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Historic number of Calgarians say quality of life has worsened, survey finds

A recently published City of Calgary survey shows that the number of Calgarians who believe their quality of life has worsened in the past three years has reached historic highs.

According to the Spring 2024 Survey, 71 per cent of Calgarians surveyed rate their quality of life as “good,” seven percentage points lower than this time last year and five percentage points lower than fall 2023.

Around 62 per cent believe their quality of life has worsened over the past three years, compared with 49 per cent in spring 2023 and 59 per cent in fall 2023.

The survey also suggests only 38 per cent of Calgarians agree that the city is moving in the right direction to ensure a higher quality of life for future generations, a significant drop from 51 per cent in spring 2023.

The survey also found that around 65 per cent of respondents believe that the city is on the right track to becoming a better city in the next decade, however, this is down compared with 77 per cent in spring 2023 and 70 per cent in fall 2023. The city said this is the lowest measure ever recorded.

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“As in fall 2023, Calgarians are currently experiencing greater uncertainty regarding their own financial wellbeing as well as that of others in their community. From rising food prices to the day-to-day expenses of utilities, housing, clothing, transportation and other necessities, many Calgarians are feeling the impacts of inflation first-hand,” Chris Arthurs, the city’s general manager, said in a report.

“Calgarians are navigating significant pressures and grappling with worries about the preservation of their quality of life as well as seeking safety and security and being worried about the future of their city and their children’s future quality of life. As such, some declines should be expected, and our success can be seen in how some key metrics remain positive.”

Arthurs noted that the decline is a trend consistent with other municipalities across Canada.

“While results this spring may have taken a downward trend and appear discouraging, they highlight opportunities for improvement that will drive optimism for our city’s future,” the general manager wrote.

Infrastructure, traffic, roads remain top concern

The Spring 2024 Survey also suggests that infrastructure, traffic and roads remain a top concern, with 29 per cent of Calgarians surveyed saying local leaders should address them.

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Homelessness, poverty and affordable housing are the second most pressing issues, with 24 per cent of those surveyed saying this is a top issue in spring 2024. This is significantly higher than spring 2023 (15 per cent) but remains relatively stable since fall 2023 (31 per cent). However, the city noted in its report that some people mistake “housing affordability” with “affordable housing,” which could explain the drop this year.

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Crime and safety is the third most pressing issue, with 22 per cent of Calgarians surveyed mentioning it as their top concern. This is a decrease from fall 2023 (27 per cent) but on par with spring 2023 (24 per cent).

Seventeen per cent of those surveyed identified transit as their top concern, making it the fourth most pressing issue. This is a slight increase since fall 2023 (15 per cent) and on par with spring 2023 (18 per cent).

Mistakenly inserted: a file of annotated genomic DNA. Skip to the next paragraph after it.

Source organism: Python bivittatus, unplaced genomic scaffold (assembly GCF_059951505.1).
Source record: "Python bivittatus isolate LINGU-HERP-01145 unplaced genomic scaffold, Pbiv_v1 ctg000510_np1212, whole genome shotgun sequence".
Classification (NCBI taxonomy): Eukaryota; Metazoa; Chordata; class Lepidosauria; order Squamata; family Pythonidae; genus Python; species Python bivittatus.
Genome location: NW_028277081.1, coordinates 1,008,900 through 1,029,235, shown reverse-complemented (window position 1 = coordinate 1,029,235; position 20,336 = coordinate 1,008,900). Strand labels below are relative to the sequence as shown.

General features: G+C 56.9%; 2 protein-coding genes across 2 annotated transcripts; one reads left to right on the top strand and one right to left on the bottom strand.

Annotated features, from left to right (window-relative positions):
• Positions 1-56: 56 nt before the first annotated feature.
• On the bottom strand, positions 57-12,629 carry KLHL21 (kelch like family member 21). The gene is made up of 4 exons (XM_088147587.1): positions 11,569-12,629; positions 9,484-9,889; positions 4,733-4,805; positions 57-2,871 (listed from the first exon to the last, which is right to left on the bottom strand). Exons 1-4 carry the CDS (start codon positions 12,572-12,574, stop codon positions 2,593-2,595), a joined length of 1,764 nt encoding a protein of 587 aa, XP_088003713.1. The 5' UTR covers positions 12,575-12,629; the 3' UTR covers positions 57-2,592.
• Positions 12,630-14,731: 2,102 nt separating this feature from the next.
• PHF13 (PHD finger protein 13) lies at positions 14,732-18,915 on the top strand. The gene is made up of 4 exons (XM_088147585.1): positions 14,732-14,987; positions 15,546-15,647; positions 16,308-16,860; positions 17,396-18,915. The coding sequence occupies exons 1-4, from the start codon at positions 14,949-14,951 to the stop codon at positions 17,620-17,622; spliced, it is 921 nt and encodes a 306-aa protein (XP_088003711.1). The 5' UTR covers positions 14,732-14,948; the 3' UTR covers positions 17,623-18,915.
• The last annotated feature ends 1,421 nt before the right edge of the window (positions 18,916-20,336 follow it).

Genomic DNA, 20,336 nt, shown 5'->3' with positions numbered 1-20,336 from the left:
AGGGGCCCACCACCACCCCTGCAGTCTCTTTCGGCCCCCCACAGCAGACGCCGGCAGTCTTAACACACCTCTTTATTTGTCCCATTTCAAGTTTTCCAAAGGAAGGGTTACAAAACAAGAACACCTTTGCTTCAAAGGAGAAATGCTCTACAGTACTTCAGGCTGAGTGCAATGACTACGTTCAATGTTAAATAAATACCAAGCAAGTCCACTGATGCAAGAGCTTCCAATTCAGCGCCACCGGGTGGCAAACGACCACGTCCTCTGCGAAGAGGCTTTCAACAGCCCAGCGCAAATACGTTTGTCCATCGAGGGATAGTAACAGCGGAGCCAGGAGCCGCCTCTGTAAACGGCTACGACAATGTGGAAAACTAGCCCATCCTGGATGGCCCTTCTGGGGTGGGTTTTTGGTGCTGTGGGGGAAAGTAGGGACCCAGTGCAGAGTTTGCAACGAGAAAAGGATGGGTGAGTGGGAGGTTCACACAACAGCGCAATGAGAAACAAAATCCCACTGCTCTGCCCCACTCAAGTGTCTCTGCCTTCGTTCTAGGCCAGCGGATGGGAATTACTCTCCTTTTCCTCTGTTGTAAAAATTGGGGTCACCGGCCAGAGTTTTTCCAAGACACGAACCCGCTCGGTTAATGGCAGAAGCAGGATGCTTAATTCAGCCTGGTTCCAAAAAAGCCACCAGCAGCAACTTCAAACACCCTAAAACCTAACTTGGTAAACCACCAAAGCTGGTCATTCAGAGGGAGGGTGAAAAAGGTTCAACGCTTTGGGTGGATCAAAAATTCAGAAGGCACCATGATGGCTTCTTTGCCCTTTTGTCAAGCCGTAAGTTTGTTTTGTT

Around 16 per cent of Calgarians identified the economy as their top concern, compared with 11 per cent in fall 2023 and seven per cent in spring 2023.

Majority still believe Green Line LRT is important despite decrease in support

A majority of Calgarians surveyed still believe that the Green Line LRT is important for the city, despite a decrease in support.

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According to the survey, around 88 per cent of respondents believe the project is important, compared with 92 per cent in spring 2023.

Around 89 per cent believe the completion of the Green Line LRT’s full vision is important for the city’s future.

The survey also suggests 89 per cent of Calgarians agree that the Green Line is an important addition to the city’s transportation network, a two percentage point decrease from spring 2023.

Around 86 per cent of those surveyed agree that the Green Line will better connect Calgarians, places and services, a six percentage point decrease from spring 2023.

Majority of Calgarians satisfied with city programs and services

Around 63 per cent of Calgarians surveyed said they were satisfied with the city’s programs and services.

According to the city’s report, 32 out of 50 programs received satisfaction ratings from 80 per cent or more Calgarians while 11 out of 50 programs received satisfaction ratings from 90 per cent or more Calgarians.

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Those surveyed said the top investment priorities should be affordable housing, public transit, social services, 9-1-1 services and Calgary Fire Department services.

The Spring 2024 Survey was a telephone survey conducted by Ipsos Public Affairs from Feb. 27, 2024 to March 26, 2024. Around 2,501 Calgarians responded to the telephone survey via cellphones and landlines. The margin of error for the total sample of n = 2,501 is two percentage points, or 19 times out of 20. The city said sample quotas were set by age, gender and quadrant of the general population aged 18 and older to ensure the data was gathered from a representative group of Calgarians. The city also said the data was weighted based on the 2019 Municipal Census and 2021 Federal Census.

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